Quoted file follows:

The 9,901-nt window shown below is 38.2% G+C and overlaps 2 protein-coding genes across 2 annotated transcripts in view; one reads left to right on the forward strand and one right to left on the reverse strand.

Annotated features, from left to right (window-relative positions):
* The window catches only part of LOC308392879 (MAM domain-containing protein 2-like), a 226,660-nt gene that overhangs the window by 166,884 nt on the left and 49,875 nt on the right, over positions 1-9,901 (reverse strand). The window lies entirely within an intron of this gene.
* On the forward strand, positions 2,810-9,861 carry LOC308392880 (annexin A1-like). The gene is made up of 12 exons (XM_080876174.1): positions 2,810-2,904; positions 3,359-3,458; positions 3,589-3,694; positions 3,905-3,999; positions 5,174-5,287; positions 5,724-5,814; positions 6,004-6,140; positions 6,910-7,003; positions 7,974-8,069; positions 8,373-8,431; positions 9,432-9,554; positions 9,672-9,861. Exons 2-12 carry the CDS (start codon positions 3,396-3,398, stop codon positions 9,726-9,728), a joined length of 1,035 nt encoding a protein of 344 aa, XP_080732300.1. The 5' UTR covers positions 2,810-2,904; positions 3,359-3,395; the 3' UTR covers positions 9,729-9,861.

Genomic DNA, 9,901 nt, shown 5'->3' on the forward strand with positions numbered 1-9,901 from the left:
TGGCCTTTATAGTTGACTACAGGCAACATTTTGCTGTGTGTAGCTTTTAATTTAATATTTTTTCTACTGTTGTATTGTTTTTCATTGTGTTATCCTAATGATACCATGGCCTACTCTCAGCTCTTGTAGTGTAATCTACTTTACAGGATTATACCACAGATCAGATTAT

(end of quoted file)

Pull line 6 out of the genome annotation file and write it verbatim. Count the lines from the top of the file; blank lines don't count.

TGGCCTTTATAGTTGACTACAGGCAACATTTTGCTGTGTGTAGCTTTTAATTTAATATTTTTTCTACTGTTGTATTGTTTTTCATTGTGTTATCCTAATGATACCATGGCCTACTCTCAGCTCTTGTAGTGTAATCTACTTTACAGGATTATACCACAGATCAGATTAT